The Golden State Warriors keep their season alive in spectacular fashion with a 108-101 victory in an uphill battle Saturday against the Oklahoma City Thunder in Game 6 of the Western Conference finals. For so much of the game, the Warriors found themselves unable to get inside this five-point deficit bubble, as the Thunder seemed to have just enough to answer anything the Warriors were doing. But eventually the dam broke for Klay Thompson and the Warriors got enough stops against the Thunder's top two players to force a Game 7.

Now the Thunder are on the brink of losing this series after leading 3-1. Behind Klay Thompson's 41 points and a playoff record of 11 3-pointers in the game, the Warriors used a monster 33-18 fourth quarter to put all of the pressure on the Thunder heading back to Oakland. Here are the big takeaways from Game 6:

Klay Thompson was a flamethrower

Thompson shattered the previous record of nine made 3-pointers in a playoff game by knocking down 11 3s, and he went 5-of-6 from deep in the fourth quarter. The Warriors rely on the 3-point shot to make your defense uneasy, but they use it perfectly to set up their ability to attack the basket. That's been a problem against the size, versatility and length of the Thunder defense all series because they've shut off the area inside the arc. But the Warriors broke through because Thompson just got into one of those special zones you can't defend him out of once it's created.

It didn't matter if Thompson was squared up to the basket or not, probably thanks to his lucky Yoda socks. There was one shot from the right corner in which Klay's shoulders were pointed toward the Warriors' bench, and he still managed to square up enough by the release of the shot to thread it through the net. He was in that kind of a zone with his shot release and the Thunder didn't know how to stay with him.

Thompson outscored OKC from the 3-point line 33-9. The Warriors as a team outscored the Thunder from beyond the arc 63-9. That is a tough margin to overcome.

It also allowed the defensive attention to go enough toward slowing down Klay that Stephen Curry could finally get loose late in the game and eventually celebrate forcing a Game 7. All season long, it was Curry bailing out this Warriors team when they were in trouble. This time, he got help from his fellow Splash Brother and the Warriors escaped OKC.

Durant struggles throughout the game, Westbrook has horrendous finish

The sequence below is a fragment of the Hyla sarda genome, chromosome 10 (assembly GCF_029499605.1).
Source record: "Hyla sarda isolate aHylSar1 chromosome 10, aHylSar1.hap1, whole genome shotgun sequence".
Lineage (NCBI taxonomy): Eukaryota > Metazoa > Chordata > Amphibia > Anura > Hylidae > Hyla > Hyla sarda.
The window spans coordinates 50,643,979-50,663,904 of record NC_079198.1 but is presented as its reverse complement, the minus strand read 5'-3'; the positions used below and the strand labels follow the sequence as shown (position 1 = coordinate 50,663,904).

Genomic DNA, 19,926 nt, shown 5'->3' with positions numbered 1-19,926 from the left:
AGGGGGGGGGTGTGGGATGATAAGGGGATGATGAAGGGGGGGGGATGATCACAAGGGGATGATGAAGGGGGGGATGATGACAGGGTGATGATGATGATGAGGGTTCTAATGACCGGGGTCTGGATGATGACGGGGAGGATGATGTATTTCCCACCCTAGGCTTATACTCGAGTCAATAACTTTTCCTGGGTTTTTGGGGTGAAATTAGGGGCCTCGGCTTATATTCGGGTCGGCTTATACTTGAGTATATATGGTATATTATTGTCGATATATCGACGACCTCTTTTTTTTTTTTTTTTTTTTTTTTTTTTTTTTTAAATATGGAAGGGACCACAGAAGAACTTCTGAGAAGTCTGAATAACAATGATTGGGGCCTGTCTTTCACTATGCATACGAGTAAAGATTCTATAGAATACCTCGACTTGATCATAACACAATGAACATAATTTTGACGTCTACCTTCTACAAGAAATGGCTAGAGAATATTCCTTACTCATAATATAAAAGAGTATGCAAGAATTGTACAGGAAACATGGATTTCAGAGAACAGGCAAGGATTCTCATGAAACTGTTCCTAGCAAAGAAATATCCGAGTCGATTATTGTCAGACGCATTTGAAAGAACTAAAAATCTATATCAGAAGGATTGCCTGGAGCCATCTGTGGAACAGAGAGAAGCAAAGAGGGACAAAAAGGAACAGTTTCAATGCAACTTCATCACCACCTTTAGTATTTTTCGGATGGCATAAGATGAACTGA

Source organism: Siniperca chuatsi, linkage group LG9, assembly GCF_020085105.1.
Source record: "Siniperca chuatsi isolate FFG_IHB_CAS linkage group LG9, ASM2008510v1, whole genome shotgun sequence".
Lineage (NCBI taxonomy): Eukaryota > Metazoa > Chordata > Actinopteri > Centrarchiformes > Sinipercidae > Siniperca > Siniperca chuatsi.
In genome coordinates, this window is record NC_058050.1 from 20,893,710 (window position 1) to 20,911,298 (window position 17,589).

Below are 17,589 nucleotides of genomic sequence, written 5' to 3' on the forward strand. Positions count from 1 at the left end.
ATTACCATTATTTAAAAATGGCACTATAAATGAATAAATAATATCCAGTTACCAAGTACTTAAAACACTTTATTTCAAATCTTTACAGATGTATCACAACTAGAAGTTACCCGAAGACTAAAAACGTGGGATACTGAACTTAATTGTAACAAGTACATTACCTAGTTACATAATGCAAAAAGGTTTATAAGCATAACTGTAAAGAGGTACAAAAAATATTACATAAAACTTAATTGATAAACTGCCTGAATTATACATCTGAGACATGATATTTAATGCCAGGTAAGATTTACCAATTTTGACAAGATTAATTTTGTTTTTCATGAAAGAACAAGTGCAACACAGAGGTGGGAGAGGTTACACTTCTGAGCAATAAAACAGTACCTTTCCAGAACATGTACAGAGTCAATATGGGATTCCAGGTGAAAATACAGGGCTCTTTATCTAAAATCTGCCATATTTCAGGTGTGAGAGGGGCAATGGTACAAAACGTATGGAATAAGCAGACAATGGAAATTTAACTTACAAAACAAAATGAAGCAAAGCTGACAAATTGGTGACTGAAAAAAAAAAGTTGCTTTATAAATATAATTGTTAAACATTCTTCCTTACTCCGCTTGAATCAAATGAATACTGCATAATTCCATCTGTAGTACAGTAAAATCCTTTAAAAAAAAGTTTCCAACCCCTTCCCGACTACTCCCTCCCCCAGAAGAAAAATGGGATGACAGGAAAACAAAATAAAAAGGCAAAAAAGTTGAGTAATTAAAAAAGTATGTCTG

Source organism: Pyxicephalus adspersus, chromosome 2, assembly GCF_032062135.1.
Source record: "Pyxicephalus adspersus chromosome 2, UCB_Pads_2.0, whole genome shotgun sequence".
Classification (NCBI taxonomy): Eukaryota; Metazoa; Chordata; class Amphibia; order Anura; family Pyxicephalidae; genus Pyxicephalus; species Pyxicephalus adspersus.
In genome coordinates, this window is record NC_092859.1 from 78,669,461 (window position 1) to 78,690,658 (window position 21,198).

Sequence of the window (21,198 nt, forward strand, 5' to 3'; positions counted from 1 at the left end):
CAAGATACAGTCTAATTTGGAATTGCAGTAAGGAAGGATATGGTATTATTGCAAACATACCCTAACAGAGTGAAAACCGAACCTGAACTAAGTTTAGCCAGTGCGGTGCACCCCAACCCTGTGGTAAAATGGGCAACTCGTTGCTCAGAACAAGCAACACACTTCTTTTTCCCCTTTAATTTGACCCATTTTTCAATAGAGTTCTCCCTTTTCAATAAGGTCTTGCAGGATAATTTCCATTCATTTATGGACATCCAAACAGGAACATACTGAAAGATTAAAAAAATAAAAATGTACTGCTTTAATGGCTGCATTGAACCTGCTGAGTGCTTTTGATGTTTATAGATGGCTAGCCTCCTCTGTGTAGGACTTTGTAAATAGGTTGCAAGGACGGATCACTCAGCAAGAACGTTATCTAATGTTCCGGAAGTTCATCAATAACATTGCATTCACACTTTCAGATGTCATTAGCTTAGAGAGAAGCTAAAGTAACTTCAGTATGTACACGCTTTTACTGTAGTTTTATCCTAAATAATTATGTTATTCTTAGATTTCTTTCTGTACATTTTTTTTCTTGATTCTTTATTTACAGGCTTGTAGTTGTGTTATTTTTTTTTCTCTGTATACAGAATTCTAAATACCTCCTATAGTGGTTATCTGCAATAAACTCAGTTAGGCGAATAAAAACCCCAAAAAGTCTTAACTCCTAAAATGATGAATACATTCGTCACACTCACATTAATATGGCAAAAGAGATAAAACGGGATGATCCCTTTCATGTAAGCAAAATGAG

While the defense was mostly great from Kevin Durant, he struggled mightily to come through with his jumper. He finished with 29 points on 10-of-31 shooting. While Klay hit a historic number of 3-pointers, Durant shot just 1-of-8 from deep and couldn't keep control of the ball in key moments in the fourth quarter. He was 1-of-7 from the field in the fourth and turned the ball over two times as he scored just four points. Andre Iguodala smothered him and clamped down. Harrison Barnes gave great help at times. Draymond Green swarmed him. Durant looked nothing like the killer we've seen for much of his career.

Russell Westbrook was brilliant for much of the game. Through the first three quarters, he was putting immense pressure on the Warriors' spotty defense and put up 20 points, 11 assists, eight rebounds, four steals and just one turnover. He was perfect in the way he attacked the Warriors. But the fourth quarter got really bad for him, especially the end of the game. In the final 1:29 of the game, he went from one turnover to five turnovers.

We've talked so much about OKC's fourth-quarter collapses in the past, but this one was especially bad given the circumstances.

Iggy ignited Warriors' defense

Andre Iguodala was spotty at times in the first half. He struggled with the ball on offense. He wasn't getting good passes to teammates. He mishandled the ball enough to take away a couple of scoring opportunities for himself. He missed a couple of 3-pointers. However, the defense was good and as the game progressed, the defense became as important as anything anybody not named Klay Thompson was doing. Time after time in the fourth quarter, Iguodala harassed Durant whenever he had the ball.

He clamped down on Durant, took away space on shots, used a physical brand of defense to take him out of his natural movements and deflected the ball from passes and dribbles as much as humanly possible. To do this to any NBA player is an accomplishment; to do this to Durant, who might still be the greatest scorer in the world, is basketball heroism. He got help from his teammates throughout the night, but the man who won Finals MVP for the job he did on LeBron James, gave the exact same performance against Durant in this game.

Draymond Green vs. Steven Adams is never going to stop being entertaining

By now, you know all about the kicks and knees to the groin area of Steven Adams that nearly set the internet on fire regarding Draymond Green. But at least for a brief moment, Adams was able to get some revenge on the loud Warriors' forward. He delivered this annihilation of a dunk on Green earlier in the game, and in the process reminded that going small against big men only works if you can keep them away from the hoop.

Of course, after the win for the Warriors, it was Green who was able to talk the loudest. As he and the Warriors returned to their locker room, Draymond could be seen and heard yelling for his teammates to "do what they said we can't do."

I don't know that people said they can't do it, but that won't stop Draymond from yelling that.

Klay Thompson was the hero for the Warriors in Game 6. USATSI